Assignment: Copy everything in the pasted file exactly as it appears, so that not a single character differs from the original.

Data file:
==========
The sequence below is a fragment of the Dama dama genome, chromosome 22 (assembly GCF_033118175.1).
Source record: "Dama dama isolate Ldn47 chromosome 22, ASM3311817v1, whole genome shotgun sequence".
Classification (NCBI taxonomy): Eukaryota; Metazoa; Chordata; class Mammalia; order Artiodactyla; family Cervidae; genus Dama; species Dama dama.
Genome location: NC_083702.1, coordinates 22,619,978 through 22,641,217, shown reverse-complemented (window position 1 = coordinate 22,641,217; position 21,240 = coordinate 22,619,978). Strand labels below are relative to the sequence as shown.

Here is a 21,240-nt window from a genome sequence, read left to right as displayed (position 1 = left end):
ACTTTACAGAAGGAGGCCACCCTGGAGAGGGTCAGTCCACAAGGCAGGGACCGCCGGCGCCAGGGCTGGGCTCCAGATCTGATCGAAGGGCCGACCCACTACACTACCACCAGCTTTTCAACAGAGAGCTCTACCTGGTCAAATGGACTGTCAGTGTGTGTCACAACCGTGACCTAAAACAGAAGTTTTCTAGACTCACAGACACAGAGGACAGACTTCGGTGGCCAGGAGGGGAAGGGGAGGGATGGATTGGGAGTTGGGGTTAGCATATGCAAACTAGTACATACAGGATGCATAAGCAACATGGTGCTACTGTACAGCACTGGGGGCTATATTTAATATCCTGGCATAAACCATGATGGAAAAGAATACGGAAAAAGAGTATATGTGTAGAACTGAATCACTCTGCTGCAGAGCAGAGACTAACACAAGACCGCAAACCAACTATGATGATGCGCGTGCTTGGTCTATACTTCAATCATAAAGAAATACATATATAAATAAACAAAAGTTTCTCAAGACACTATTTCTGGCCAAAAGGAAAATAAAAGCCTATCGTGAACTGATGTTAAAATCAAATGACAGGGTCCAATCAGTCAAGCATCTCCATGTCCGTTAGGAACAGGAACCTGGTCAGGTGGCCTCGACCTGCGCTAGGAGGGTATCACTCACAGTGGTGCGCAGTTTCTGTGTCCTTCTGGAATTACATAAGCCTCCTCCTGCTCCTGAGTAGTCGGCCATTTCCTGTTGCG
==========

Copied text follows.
The sequence below is a fragment of the Dama dama genome, chromosome 22 (assembly GCF_033118175.1).
Source record: "Dama dama isolate Ldn47 chromosome 22, ASM3311817v1, whole genome shotgun sequence".
Classification (NCBI taxonomy): Eukaryota; Metazoa; Chordata; class Mammalia; order Artiodactyla; family Cervidae; genus Dama; species Dama dama.
Genome location: NC_083702.1, coordinates 22,619,978 through 22,641,217, shown reverse-complemented (window position 1 = coordinate 22,641,217; position 21,240 = coordinate 22,619,978). Strand labels below are relative to the sequence as shown.

Here is a 21,240-nt window from a genome sequence, read left to right as displayed (position 1 = left end):
ACTTTACAGAAGGAGGCCACCCTGGAGAGGGTCAGTCCACAAGGCAGGGACCGCCGGCGCCAGGGCTGGGCTCCAGATCTGATCGAAGGGCCGACCCACTACACTACCACCAGCTTTTCAACAGAGAGCTCTACCTGGTCAAATGGACTGTCAGTGTGTGTCACAACCGTGACCTAAAACAGAAGTTTTCTAGACTCACAGACACAGAGGACAGACTTCGGTGGCCAGGAGGGGAAGGGGAGGGATGGATTGGGAGTTGGGGTTAGCATATGCAAACTAGTACATACAGGATGCATAAGCAACATGGTGCTACTGTACAGCACTGGGGGCTATATTTAATATCCTGGCATAAACCATGATGGAAAAGAATACGGAAAAAGAGTATATGTGTAGAACTGAATCACTCTGCTGCAGAGCAGAGACTAACACAAGACCGCAAACCAACTATGATGATGCGCGTGCTTGGTCTATACTTCAATCATAAAGAAATACATATATAAATAAACAAAAGTTTCTCAAGACACTATTTCTGGCCAAAAGGAAAATAAAAGCCTATCGTGAACTGATGTTAAAATCAAATGACAGGGTCCAATCAGTCAAGCATCTCCATGTCCGTTAGGAACAGGAACCTGGTCAGGTGGCCTCGACCTGCGCTAGGAGGGTATCACTCACAGTGGTGCGCAGTTTCTGTGTCCTTCTGGAATTACATAAGCCTCCTCCTGCTCCTGAGTAGTCGGCCATTTCCTGTTGCG